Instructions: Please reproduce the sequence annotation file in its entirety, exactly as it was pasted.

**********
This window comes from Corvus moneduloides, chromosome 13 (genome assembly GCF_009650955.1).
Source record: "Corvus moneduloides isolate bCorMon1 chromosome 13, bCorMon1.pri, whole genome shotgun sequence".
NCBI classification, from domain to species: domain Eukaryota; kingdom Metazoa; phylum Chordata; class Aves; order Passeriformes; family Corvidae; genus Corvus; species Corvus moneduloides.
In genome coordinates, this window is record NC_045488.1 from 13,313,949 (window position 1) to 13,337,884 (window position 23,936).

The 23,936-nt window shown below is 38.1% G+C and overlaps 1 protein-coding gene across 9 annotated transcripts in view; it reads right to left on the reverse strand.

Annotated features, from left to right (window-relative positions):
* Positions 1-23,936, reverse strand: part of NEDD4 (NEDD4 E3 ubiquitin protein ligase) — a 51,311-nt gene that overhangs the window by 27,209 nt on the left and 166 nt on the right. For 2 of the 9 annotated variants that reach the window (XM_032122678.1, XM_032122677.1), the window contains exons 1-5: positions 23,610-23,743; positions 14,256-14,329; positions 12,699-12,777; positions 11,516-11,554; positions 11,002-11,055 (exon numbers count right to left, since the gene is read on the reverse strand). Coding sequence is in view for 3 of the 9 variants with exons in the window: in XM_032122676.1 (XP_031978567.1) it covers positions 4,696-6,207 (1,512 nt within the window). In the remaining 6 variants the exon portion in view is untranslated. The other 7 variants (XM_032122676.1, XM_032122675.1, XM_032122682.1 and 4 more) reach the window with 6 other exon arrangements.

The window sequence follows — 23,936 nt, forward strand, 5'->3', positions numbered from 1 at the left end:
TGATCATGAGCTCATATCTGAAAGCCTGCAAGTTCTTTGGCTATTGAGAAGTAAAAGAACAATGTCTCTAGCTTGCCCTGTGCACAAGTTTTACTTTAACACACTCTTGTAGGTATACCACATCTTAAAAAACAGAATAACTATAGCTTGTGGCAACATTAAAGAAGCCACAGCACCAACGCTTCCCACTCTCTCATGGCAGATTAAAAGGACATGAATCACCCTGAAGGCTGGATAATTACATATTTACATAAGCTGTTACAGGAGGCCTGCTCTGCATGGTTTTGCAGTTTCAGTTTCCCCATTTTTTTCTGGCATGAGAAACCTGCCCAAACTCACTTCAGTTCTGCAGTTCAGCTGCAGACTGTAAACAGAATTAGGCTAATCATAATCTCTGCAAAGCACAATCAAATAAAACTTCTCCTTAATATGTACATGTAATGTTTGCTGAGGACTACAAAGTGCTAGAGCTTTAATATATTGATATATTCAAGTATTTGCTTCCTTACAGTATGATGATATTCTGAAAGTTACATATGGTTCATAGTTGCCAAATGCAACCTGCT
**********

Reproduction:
This window comes from Corvus moneduloides, chromosome 13 (genome assembly GCF_009650955.1).
Source record: "Corvus moneduloides isolate bCorMon1 chromosome 13, bCorMon1.pri, whole genome shotgun sequence".
NCBI classification, from domain to species: domain Eukaryota; kingdom Metazoa; phylum Chordata; class Aves; order Passeriformes; family Corvidae; genus Corvus; species Corvus moneduloides.
In genome coordinates, this window is record NC_045488.1 from 13,313,949 (window position 1) to 13,337,884 (window position 23,936).

The 23,936-nt window shown below is 38.1% G+C and overlaps 1 protein-coding gene across 9 annotated transcripts in view; it reads right to left on the reverse strand.

Annotated features, from left to right (window-relative positions):
* Positions 1-23,936, reverse strand: part of NEDD4 (NEDD4 E3 ubiquitin protein ligase) — a 51,311-nt gene that overhangs the window by 27,209 nt on the left and 166 nt on the right. For 2 of the 9 annotated variants that reach the window (XM_032122678.1, XM_032122677.1), the window contains exons 1-5: positions 23,610-23,743; positions 14,256-14,329; positions 12,699-12,777; positions 11,516-11,554; positions 11,002-11,055 (exon numbers count right to left, since the gene is read on the reverse strand). Coding sequence is in view for 3 of the 9 variants with exons in the window: in XM_032122676.1 (XP_031978567.1) it covers positions 4,696-6,207 (1,512 nt within the window). In the remaining 6 variants the exon portion in view is untranslated. The other 7 variants (XM_032122676.1, XM_032122675.1, XM_032122682.1 and 4 more) reach the window with 6 other exon arrangements.

The window sequence follows — 23,936 nt, forward strand, 5'->3', positions numbered from 1 at the left end:
TGATCATGAGCTCATATCTGAAAGCCTGCAAGTTCTTTGGCTATTGAGAAGTAAAAGAACAATGTCTCTAGCTTGCCCTGTGCACAAGTTTTACTTTAACACACTCTTGTAGGTATACCACATCTTAAAAAACAGAATAACTATAGCTTGTGGCAACATTAAAGAAGCCACAGCACCAACGCTTCCCACTCTCTCATGGCAGATTAAAAGGACATGAATCACCCTGAAGGCTGGATAATTACATATTTACATAAGCTGTTACAGGAGGCCTGCTCTGCATGGTTTTGCAGTTTCAGTTTCCCCATTTTTTTCTGGCATGAGAAACCTGCCCAAACTCACTTCAGTTCTGCAGTTCAGCTGCAGACTGTAAACAGAATTAGGCTAATCATAATCTCTGCAAAGCACAATCAAATAAAACTTCTCCTTAATATGTACATGTAATGTTTGCTGAGGACTACAAAGTGCTAGAGCTTTAATATATTGATATATTCAAGTATTTGCTTCCTTACAGTATGATGATATTCTGAAAGTTACATATGGTTCATAGTTGCCAAATGCAACCTGCT